Very recently, last week in fact, I wrote an introductory blog about the many reasons it’s so difficult to win a medical malpractice lawsuit. An appeals court in New Jersey this week has stricken down a $1.25 million settlement after it found the terms of the settlement were not agreed by the Defense.
As stated in the last blog, a settlement can be proposed at any stage of the malpractice process but it doesn’t have to be accepted. In this case the plaintiff, known in documents as 'V.M.' was in the case of a man who was born with a strep infection and because of that developed cerebral palsy. In 2009, his mother who is also his caretaker, filed suit against multiple physicians citing deviations from the standard of accepted care.
After the initial settlement had been reached the Judge, Superior Court’s Joseph Quinn, sought counsel with an attorney who had dealt with the disbursement in cases where the plaintiff was disabled or underage. This attorney recommended that a trust be set up and funded through an annuity with Murphy as sole trustee. It also advised $30,000 to be used at the start for housing and transportation necessities.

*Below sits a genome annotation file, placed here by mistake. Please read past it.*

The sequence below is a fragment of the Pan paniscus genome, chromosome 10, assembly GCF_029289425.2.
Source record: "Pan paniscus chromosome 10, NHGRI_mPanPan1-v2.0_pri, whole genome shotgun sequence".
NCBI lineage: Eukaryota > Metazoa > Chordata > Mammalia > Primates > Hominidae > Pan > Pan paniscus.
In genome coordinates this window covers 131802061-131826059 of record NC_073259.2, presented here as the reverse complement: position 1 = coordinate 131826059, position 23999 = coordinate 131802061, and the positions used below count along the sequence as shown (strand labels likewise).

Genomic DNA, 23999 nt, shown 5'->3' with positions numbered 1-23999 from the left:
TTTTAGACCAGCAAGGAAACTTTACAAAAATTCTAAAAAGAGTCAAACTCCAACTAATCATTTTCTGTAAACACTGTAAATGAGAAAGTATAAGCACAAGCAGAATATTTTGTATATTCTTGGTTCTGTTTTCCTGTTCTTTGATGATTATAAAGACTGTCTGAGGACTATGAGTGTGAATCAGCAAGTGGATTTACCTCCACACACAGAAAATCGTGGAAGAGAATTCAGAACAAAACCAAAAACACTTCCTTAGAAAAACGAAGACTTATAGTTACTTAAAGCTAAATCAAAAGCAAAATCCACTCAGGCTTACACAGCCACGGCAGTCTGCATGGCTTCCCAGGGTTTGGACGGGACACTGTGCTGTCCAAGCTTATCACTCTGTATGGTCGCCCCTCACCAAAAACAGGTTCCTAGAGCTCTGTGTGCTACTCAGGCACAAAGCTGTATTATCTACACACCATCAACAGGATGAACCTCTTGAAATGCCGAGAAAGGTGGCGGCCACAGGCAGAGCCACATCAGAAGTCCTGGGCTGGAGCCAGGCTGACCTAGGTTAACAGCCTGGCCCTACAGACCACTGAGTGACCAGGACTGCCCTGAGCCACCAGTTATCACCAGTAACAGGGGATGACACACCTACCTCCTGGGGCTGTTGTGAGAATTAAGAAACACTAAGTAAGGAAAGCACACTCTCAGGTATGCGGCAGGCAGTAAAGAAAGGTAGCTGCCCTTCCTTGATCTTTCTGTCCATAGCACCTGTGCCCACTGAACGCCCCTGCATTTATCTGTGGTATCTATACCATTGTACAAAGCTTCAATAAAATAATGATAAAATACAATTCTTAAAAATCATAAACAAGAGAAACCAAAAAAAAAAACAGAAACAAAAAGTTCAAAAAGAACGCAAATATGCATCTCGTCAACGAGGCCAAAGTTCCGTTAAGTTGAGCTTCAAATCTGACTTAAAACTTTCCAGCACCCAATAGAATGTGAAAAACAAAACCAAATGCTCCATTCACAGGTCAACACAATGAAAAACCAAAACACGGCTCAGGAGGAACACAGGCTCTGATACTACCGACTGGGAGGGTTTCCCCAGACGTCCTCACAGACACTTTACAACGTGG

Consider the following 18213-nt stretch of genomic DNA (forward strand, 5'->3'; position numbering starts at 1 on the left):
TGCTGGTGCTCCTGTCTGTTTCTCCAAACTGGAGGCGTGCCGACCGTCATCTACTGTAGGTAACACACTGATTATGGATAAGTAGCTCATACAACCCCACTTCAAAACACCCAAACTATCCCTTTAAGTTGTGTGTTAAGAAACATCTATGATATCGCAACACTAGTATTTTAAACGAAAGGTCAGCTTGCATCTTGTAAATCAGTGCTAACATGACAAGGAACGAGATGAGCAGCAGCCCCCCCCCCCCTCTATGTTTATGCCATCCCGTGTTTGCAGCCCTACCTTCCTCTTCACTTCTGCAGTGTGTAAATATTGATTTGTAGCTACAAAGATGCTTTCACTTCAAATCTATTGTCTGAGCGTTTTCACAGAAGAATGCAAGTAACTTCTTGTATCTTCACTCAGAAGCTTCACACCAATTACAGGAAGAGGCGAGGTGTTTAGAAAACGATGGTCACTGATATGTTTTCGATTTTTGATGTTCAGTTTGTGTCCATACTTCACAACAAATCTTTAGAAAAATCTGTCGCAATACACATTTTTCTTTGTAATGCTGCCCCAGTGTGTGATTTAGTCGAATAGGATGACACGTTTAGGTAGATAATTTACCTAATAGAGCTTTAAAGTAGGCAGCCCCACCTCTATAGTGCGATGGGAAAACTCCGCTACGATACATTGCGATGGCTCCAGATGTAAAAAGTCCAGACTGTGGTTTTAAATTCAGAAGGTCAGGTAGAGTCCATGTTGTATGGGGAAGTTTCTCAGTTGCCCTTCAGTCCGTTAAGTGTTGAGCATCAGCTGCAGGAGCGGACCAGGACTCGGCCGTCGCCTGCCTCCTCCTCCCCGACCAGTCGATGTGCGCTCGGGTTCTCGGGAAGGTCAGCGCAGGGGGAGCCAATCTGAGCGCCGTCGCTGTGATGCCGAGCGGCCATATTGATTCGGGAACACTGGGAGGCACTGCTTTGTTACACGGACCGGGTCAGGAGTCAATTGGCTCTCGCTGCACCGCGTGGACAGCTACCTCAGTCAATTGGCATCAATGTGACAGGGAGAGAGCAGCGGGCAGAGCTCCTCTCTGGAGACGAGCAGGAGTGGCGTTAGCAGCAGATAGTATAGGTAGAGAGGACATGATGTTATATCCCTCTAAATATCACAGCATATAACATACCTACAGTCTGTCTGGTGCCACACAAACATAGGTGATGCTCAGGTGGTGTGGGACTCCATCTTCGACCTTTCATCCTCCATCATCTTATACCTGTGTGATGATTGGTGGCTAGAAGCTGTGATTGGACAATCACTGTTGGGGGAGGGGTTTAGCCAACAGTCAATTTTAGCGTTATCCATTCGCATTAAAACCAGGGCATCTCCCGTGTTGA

The defendants were not a part of these discussions nor did they agree to the settlement terms. They appealed the decision based on a 2007 ruling from the Appellate Division. ‘Impink v. Reyes’ states that the courts inherent powers do not allow the judge to change the terms of a settlement without the parties consent.
As you can imagine this is a very unique case and deserves to be examined. If nothing else is taken from this blog, let it serve as reminder of the intense journey that a medical malpractice case can be. The plaintiff in the case was born in 1993, he filed suit in 2009 and the settlement was reached in 2015 with still no final resolution. This is long and draining process.
The appellate court has ordered the parties partake in a case management conference within 30 days. In an unsigned opinion they said at that stage “If a final enforceable settlement with all material terms is attained, it shall be reduced to writing and presented to the trial court for review at a renewed friend hearing. At such a hearing, the court’s sole options will be either to approve the negotiated terms, or reject them as not being in V.M.’s best interests.”
Hopefully this will all end with the best outcome for the plaintiff who suffered due to malpractice. If you believe you are the victim of medical malpractice, we at the Simon Law Group would be happy to help you. Call today for a free consultation.
If you are seeking representation for a medical malpractice case, call today for a free consultation 800-709-1131 or fill out a contact form on our website for a no-cost consultation.We hope to hear from you today!
NJLawJournal.com Article on Case